– Are you saying that the stress level of an animal that is transported straight to slaughter is not significantly lower than that of an animal that is rounded up, loaded with unfamiliar animals, driven to the saleyard, unloaded, drafted into holding pens (likely to be goaded throughout the whole saleyard process using electric shock prodders) drafted into and out of sale pens with more unfamiliar animals, sold, drafted onto a weigh scale, has gone without food or water or both for some hours, then is loaded again onto another truck with more unfamiliar animals then transported to slaugher?
    – Saleyards are working on their welfare problems, but these problems are considerable and I think most truthful people in the industry admit that. For e.g., Firstly, unfit animals being transported to saleyards, passed for sale and then loaded onto another transport to slaughter. Secondly, the rough handling of some saleyard animals by (often stressed) transporters and handlers who lack low stress animal handling skills and often don’t have to possess any recognised humane animal handling accreditation or to know their legal animal welfare obligations. This often leads to overuse of elec shock prodders, kicking, dragging of animals etc.. Thirdly, the rough treatment of low commercial value animals, especially “culled” cows and sheep and bobby calves who may be treated like they don’t deserve humane handling or proper shelter because they are worth fewer dollars. Also, the problem of overdensity of animals in saleyard pens and transports. Of course another obvious issue is that state animal welfare regulators spend little time at saleyards, so it is fair to say that the industry is to some extent self-regulated (some saleyards claim not to have seen a regulator, or received any animal welfare educational material or extension work for long periods of time) And finally, animals in saleyards that need to be promptly and humanely euthanised according to regulation are still at times left till the end of the day because staff and others are too busy with the commercially viable animals to do the right thing by unfit/dying animals.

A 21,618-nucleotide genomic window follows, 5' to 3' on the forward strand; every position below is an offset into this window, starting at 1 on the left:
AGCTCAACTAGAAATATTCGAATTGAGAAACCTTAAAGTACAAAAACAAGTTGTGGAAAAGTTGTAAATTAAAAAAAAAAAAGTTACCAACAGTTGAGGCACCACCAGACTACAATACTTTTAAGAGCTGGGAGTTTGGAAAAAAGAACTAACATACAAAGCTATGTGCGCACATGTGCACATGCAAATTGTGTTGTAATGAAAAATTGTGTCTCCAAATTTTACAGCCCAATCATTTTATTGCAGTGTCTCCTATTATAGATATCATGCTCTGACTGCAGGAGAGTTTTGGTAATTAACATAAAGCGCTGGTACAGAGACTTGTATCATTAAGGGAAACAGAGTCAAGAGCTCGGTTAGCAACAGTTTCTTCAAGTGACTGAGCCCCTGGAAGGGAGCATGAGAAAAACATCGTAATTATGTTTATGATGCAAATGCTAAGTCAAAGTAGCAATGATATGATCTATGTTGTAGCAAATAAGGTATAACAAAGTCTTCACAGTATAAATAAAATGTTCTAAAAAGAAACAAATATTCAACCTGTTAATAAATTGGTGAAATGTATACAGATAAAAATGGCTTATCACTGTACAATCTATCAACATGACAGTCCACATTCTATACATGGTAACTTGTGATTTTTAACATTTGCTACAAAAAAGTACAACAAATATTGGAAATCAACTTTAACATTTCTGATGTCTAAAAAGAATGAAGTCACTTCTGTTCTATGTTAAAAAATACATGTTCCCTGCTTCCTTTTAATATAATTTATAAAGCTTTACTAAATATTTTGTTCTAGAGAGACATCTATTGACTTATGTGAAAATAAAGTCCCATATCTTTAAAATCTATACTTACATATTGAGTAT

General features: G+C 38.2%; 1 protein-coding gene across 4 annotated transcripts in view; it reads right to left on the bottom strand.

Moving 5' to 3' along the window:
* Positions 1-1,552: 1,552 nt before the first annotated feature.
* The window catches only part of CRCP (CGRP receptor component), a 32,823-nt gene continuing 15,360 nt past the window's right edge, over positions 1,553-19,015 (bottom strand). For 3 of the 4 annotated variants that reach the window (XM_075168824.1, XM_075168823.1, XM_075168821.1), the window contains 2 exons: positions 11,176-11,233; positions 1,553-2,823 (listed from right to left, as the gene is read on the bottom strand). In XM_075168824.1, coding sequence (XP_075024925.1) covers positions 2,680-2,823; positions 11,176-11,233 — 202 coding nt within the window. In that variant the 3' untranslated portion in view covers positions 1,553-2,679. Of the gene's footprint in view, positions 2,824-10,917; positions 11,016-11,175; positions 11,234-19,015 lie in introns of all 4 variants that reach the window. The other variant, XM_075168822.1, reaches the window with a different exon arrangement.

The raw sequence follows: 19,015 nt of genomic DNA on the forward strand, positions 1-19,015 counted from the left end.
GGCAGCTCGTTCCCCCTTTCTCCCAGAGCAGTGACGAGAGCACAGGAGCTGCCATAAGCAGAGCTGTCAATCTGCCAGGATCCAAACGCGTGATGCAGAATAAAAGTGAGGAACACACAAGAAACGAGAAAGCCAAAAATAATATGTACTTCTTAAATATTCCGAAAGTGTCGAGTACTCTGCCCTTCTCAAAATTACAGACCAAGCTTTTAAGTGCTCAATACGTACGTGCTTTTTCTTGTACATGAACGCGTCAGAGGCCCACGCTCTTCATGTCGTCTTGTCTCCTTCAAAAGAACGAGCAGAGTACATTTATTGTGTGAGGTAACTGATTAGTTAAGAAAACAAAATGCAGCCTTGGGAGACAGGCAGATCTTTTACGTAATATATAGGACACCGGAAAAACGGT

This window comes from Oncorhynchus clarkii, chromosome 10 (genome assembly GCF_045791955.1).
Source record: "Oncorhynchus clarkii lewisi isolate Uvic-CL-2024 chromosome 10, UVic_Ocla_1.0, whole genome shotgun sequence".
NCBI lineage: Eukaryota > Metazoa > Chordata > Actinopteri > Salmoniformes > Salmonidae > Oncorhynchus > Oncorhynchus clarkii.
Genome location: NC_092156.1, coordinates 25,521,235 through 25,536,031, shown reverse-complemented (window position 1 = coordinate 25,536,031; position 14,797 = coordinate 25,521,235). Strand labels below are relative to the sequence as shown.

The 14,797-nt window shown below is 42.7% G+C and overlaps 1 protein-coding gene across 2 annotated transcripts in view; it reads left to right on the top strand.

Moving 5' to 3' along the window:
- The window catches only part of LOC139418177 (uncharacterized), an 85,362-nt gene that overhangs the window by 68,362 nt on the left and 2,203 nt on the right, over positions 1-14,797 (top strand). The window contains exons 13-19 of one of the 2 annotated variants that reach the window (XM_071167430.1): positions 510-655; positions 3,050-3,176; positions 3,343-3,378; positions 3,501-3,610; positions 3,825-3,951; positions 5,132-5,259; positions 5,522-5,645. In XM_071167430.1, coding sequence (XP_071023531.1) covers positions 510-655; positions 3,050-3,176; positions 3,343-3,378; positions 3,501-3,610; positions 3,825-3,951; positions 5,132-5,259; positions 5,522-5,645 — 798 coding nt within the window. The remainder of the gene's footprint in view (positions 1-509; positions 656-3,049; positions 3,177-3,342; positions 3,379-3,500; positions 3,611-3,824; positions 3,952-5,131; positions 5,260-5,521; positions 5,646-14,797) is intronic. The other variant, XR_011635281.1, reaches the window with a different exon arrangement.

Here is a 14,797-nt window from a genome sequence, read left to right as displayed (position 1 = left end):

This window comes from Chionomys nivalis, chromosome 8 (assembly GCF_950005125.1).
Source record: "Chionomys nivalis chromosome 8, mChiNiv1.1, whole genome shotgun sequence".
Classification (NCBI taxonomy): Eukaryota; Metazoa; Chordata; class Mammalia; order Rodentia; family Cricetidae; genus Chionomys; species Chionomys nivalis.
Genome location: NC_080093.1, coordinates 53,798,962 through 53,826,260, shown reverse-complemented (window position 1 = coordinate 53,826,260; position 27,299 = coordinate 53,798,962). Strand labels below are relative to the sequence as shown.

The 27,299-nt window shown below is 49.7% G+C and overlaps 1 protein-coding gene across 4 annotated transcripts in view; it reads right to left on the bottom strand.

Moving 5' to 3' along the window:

With respect, overall, despite the welfare improvements that are being made at saleyards, many very serious animal welfare issues remain !

    • Thank you for your reply – although, as per my blog – none of your assertions have been backed up by any credible facts, and can therefore only be merited as your opinion.

      Have you been to a sale yard and witnessed a sale?

      In relation to stress, I was not refuting that cattle are more, or less, stressed. What I was trying to point out was there was no indication from the RSPCA how they had arrived at their ‘assertion’, and that this lack of factual data is evident in most accusations that are fuelled by an animal rights agenda.

      From our own perspective, as a grazier who sells through the sale yards (as well as direct to slaughter), with a regular agent, in three separate sales across the state, we have rarely witnessed rough handling of livestock, excessive use of electric prodders or a prejudice of treatment to ‘lower commercial value animals’. In cases where we have, the appropriate measures were taken in accordance with the industry’s protocols.

      Very stressed cattle produce very tough meat, so it is definitely in the interests of all involved to keep livestock as unstressed as possible. Angry, upset cattle also do not sell well, therefore it is in no one’s interest to ‘stir up’ livestock. I understand there is always an exception to the rule – I would hope that these people have a short career in animal handling.

      Essentially, and I think that you would agree with me, Australia needs to increase research in these areas so that there can be some hard data which we can all examine and discuss to ensure best practice.

      • Bridget Reye

        Thanks for your opinions – yes, I have been to a great many saleyards and witnessed a great many sales.. You say your agent acts on your behalf, so do you yourself regularly observe the process at saleyards from start to finish?

      • It depends which sale. Up where we are, my husband trucks our livestock himself from the paddock to the yards and stays for the duration of the sale. It is not always possible to do so, but we go if we can.